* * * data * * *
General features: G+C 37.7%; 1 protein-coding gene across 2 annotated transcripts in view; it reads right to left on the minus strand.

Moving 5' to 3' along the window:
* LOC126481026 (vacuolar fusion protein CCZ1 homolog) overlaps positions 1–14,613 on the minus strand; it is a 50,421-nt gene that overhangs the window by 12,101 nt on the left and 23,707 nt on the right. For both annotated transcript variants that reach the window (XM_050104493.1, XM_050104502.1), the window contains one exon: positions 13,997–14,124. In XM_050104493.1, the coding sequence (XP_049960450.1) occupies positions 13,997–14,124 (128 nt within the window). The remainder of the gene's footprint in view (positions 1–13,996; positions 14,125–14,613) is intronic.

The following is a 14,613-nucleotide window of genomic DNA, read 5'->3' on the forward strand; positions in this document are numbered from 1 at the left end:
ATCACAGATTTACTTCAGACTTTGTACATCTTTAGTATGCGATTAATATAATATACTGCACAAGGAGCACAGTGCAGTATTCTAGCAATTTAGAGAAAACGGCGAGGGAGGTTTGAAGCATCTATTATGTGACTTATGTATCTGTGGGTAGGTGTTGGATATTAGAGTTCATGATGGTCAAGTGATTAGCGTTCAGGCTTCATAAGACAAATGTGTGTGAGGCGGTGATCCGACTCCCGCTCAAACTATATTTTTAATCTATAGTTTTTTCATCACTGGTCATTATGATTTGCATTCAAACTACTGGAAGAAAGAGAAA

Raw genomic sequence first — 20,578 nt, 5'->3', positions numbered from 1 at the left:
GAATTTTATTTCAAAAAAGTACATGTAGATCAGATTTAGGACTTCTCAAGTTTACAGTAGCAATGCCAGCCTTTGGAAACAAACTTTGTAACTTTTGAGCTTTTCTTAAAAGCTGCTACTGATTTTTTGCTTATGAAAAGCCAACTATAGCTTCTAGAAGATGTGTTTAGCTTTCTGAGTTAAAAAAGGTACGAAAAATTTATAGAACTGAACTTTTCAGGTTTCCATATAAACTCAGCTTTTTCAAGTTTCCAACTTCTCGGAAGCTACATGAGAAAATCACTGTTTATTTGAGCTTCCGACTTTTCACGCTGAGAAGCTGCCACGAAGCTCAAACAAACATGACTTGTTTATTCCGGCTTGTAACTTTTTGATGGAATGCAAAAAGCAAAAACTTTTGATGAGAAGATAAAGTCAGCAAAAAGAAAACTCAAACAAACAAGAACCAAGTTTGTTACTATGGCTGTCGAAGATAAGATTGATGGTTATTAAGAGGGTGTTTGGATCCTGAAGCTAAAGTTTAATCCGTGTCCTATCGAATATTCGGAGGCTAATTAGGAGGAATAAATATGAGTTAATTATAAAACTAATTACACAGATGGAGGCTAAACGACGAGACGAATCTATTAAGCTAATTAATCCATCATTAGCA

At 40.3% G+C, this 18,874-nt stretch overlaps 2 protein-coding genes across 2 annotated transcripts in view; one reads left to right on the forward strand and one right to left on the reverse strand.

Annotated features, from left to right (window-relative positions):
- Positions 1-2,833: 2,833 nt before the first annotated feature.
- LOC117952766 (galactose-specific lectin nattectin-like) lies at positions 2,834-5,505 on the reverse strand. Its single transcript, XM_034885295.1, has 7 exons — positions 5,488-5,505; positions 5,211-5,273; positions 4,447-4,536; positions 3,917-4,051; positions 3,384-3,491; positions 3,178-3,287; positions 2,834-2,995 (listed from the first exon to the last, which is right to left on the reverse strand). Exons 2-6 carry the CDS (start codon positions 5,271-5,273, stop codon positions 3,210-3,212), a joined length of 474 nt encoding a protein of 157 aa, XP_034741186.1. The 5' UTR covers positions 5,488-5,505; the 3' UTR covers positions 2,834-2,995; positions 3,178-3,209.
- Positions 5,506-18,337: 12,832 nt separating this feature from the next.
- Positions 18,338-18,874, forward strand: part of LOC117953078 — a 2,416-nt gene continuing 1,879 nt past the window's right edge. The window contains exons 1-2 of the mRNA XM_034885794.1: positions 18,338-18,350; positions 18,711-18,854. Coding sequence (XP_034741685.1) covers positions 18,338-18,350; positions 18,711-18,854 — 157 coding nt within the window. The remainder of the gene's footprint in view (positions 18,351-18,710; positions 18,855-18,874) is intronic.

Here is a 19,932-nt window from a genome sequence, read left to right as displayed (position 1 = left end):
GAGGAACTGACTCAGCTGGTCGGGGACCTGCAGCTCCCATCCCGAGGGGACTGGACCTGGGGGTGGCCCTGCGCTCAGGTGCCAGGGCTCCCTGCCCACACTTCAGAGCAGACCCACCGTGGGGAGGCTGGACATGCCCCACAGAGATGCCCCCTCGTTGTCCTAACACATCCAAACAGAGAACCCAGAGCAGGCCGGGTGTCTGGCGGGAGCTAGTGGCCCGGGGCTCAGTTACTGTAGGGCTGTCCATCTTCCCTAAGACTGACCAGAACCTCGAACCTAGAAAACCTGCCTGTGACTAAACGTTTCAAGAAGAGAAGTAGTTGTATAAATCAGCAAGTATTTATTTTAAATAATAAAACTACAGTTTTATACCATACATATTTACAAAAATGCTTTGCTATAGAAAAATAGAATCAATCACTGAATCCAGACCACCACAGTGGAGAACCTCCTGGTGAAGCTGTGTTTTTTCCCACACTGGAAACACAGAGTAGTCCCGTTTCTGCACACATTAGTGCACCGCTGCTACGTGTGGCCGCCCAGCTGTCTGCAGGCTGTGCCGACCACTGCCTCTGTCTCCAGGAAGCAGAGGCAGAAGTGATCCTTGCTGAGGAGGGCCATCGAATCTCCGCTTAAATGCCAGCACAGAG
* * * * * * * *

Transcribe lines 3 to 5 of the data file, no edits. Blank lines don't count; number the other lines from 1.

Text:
* LOC126481026 (vacuolar fusion protein CCZ1 homolog) overlaps positions 1–14,613 on the minus strand; it is a 50,421-nt gene that overhangs the window by 12,101 nt on the left and 23,707 nt on the right. For both annotated transcript variants that reach the window (XM_050104493.1, XM_050104502.1), the window contains one exon: positions 13,997–14,124. In XM_050104493.1, the coding sequence (XP_049960450.1) occupies positions 13,997–14,124 (128 nt within the window). The remainder of the gene's footprint in view (positions 1–13,996; positions 14,125–14,613) is intronic.

The following is a 14,613-nucleotide window of genomic DNA, read 5'->3' on the forward strand; positions in this document are numbered from 1 at the left end:
ATCACAGATTTACTTCAGACTTTGTACATCTTTAGTATGCGATTAATATAATATACTGCACAAGGAGCACAGTGCAGTATTCTAGCAATTTAGAGAAAACGGCGAGGGAGGTTTGAAGCATCTATTATGTGACTTATGTATCTGTGGGTAGGTGTTGGATATTAGAGTTCATGATGGTCAAGTGATTAGCGTTCAGGCTTCATAAGACAAATGTGTGTGAGGCGGTGATCCGACTCCCGCTCAAACTATATTTTTAATCTATAGTTTTTTCATCACTGGTCATTATGATTTGCATTCAAACTACTGGAAGAAAGAGAAA